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Russia's war on Ukraine leaves car supply recovery 'off the cards'

Russia Ukraine war protest

Long-lasting automotive supply chain issues look set to be triggered by Russia’s invasion of the Ukraine as Jaguar Land Rover (JLR), Skoda, Stellantis and VW felt the conflict's impact.

Reassurances to car retailers that vehicle supplies triggered by shortages of semiconductor microchips could recover by Q3 or Q4 this year were in grave doubt as the implications for Ukraine’s heavy industry and of sanctions on Russia became clearer.

One car retailer, speaking to AM this morning (March 3), said: “Our manufacturer partners have been living in the hope that things will return to normal in Q3 or Q4 from a supply point of view. With all that’s going on now, it’s not hard to look at things and say that’s completely off-the-cards.”

Earlier this week Volkswagen revealed that it would be halting production at two electric vehicle (EV) plants in Germany after Russia’s invasion of Ukraine impacted component supplies.

The move will impact production of VW, Audi and Cupra EVs.

Skoda, meanwhile, has reduced production of its Enyaq EV at its Czech plant.

Volkswagen and JLR also stopped exporting cars into Russia as a result of the impact of sanctions.

David Bailey, Professor of Business Economics at Birmingham Business School'Far greater' supply implications

Birmingham Business School professor, David Bailey, told AM that the repercussions of the conflict are likely to increase.

“One big issue for both manufacturers and retailers will be that on further rises to gas and oil prices, which will effect manufacturing and cost of living,” he said.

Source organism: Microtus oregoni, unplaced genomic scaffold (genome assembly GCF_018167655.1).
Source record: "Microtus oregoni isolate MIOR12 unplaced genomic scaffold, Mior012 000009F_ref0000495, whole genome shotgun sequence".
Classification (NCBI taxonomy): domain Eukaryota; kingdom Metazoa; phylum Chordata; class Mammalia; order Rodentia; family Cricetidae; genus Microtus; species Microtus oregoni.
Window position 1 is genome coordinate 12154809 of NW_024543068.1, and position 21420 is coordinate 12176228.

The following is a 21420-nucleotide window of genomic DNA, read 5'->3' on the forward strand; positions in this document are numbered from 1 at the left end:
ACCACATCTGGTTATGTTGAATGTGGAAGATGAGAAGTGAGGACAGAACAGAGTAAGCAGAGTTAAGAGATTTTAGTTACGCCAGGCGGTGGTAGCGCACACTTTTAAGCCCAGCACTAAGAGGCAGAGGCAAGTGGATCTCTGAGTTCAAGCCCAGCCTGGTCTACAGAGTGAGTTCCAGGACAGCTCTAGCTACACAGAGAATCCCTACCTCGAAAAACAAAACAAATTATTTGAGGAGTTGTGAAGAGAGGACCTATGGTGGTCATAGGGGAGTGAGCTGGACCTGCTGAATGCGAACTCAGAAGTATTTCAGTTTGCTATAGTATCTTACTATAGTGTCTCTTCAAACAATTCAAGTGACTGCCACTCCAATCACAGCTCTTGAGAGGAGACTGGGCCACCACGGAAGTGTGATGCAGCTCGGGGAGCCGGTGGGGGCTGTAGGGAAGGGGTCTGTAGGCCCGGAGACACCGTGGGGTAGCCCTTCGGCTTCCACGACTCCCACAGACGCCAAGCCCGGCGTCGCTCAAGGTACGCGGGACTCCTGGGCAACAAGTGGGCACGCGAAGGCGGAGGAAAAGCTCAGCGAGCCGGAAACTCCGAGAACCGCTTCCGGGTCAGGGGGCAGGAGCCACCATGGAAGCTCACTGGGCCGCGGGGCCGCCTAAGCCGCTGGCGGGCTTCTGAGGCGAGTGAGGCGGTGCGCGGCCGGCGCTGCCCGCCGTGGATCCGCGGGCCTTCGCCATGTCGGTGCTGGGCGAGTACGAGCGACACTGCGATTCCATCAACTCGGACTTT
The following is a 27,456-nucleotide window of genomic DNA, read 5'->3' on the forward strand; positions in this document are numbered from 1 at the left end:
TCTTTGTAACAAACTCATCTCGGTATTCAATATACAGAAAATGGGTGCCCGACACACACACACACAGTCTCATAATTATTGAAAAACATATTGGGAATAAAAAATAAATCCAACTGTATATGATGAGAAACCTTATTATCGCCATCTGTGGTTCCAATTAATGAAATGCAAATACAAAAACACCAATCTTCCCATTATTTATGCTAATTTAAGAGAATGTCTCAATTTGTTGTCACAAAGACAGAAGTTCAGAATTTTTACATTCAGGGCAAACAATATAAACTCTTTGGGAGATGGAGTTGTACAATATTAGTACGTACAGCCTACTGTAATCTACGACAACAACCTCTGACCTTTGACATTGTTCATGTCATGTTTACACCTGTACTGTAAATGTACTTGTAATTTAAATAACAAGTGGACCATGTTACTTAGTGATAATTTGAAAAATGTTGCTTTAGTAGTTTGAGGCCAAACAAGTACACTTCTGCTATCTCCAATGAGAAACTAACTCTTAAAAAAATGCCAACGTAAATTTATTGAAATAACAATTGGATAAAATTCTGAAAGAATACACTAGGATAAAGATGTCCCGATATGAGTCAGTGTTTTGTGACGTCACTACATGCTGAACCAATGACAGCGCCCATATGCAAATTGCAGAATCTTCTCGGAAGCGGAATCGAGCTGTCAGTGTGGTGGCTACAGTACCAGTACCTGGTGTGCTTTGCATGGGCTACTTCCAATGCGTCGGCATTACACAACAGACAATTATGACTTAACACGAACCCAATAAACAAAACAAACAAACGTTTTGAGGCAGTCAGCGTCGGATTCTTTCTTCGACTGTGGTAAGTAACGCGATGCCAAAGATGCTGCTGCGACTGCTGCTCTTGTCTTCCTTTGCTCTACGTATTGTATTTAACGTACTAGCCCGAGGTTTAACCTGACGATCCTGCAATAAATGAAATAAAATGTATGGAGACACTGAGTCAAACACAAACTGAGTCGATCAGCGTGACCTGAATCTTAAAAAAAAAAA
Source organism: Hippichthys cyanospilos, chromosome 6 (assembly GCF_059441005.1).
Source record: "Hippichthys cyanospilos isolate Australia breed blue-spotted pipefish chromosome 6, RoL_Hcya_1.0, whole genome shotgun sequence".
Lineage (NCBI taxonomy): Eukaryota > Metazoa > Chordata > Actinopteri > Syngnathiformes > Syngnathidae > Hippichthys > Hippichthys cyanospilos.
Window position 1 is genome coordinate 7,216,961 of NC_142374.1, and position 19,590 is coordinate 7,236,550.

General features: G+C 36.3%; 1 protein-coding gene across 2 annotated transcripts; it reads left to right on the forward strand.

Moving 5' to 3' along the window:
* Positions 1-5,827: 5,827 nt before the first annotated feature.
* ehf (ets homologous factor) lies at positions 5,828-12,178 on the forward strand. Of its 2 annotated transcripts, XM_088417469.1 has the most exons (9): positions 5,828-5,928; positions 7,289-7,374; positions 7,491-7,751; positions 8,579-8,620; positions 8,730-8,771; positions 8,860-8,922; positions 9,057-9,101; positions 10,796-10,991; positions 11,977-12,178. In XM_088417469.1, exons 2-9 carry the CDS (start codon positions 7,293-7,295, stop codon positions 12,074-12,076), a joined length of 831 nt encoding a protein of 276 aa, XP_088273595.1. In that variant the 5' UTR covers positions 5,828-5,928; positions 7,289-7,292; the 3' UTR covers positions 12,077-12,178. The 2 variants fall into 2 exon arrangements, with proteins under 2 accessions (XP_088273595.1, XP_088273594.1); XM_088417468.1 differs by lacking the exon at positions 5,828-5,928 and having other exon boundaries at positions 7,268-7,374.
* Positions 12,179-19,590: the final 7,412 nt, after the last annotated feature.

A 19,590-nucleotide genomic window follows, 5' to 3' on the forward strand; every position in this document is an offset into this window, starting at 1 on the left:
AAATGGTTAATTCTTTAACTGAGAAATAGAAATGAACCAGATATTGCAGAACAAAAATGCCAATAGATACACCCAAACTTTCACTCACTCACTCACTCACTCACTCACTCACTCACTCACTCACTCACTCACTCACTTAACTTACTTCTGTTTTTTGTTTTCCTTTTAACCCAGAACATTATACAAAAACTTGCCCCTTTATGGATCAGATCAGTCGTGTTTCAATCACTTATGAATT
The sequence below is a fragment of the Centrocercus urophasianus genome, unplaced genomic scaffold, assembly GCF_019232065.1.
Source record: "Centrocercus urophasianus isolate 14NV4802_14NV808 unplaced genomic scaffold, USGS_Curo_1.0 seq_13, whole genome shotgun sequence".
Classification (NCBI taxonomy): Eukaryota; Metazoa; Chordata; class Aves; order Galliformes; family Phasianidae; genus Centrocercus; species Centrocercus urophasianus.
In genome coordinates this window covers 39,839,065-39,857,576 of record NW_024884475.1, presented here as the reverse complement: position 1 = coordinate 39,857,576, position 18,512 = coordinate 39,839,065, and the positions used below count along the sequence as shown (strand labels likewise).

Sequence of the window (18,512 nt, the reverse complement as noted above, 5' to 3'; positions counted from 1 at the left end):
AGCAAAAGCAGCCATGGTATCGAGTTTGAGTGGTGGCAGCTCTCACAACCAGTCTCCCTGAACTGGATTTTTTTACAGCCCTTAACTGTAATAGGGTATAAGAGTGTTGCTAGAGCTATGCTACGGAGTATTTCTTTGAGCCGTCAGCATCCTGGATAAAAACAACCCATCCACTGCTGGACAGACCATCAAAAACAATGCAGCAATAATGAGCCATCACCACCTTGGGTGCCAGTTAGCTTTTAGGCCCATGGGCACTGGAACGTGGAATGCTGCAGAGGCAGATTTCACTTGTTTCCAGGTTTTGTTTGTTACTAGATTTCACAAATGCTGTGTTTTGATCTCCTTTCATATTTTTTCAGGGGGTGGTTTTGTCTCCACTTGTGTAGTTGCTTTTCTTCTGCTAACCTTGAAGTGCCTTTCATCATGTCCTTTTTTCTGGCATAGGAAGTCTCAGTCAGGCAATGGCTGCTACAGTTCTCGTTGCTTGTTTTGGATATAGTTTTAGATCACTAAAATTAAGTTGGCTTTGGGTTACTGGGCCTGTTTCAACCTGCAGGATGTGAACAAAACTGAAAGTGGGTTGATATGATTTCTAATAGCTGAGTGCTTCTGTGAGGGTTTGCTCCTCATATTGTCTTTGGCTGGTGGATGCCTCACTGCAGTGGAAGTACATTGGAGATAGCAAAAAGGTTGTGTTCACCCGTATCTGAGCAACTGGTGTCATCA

“But the impact on manufacturing – coming in the wake of pre-existing semiconductor shortages – could be far greater than that we have currently seen.”

Bailey said that Russia’s position as the major supplier of Neon – used in the production of semiconductors – and around 45% to 50% of the Palladium used to produce catalytic converters would be affected.

“Ukraine has its own automotive industries, working in the highly intensive production of components like wiring looms,” he added.

“The impact on this production will be seen very soon and is likely to be ongoing.”

Bailey suggested that OEMs’ decisions to stop importing vehicles into Russia was connected to the collapse in value of the rouble.

“It is almost impossible to price cars for such a volatile currency”, he said.

Stellantis is one of few European car brands with a manufacturing facility in Russia, having planned to begin producing light commercial vehicles (LCVs) for export at Kaluga, about 120 miles south of Moscow.

Earlier this week a Stellantis spokesperson told AM that the OEM “currently see no impact on our business operations in the UK” but would “continually monitor the situation”.

Pledging support

Stellantis is among car manufacturers now pledging support to Ukraine.

Today it pledged to donate €1 billion to humanitarian cause in the country.

Porsche has followed suite with the donation of an identical sum.

Peter Vardy Group, meanwhile, has said that it will donate 10% of its March profits to humanitarian causes in Ukraine as Pebley Beach Group has also established itself as a hub for donations to the region.

Pebley Beach managing director, Dominic Threlfall, said: “Your help is needed by my staff. We have a number of Ukrainian employees. They are gathering items to send back home to help families/friends and wider community.”

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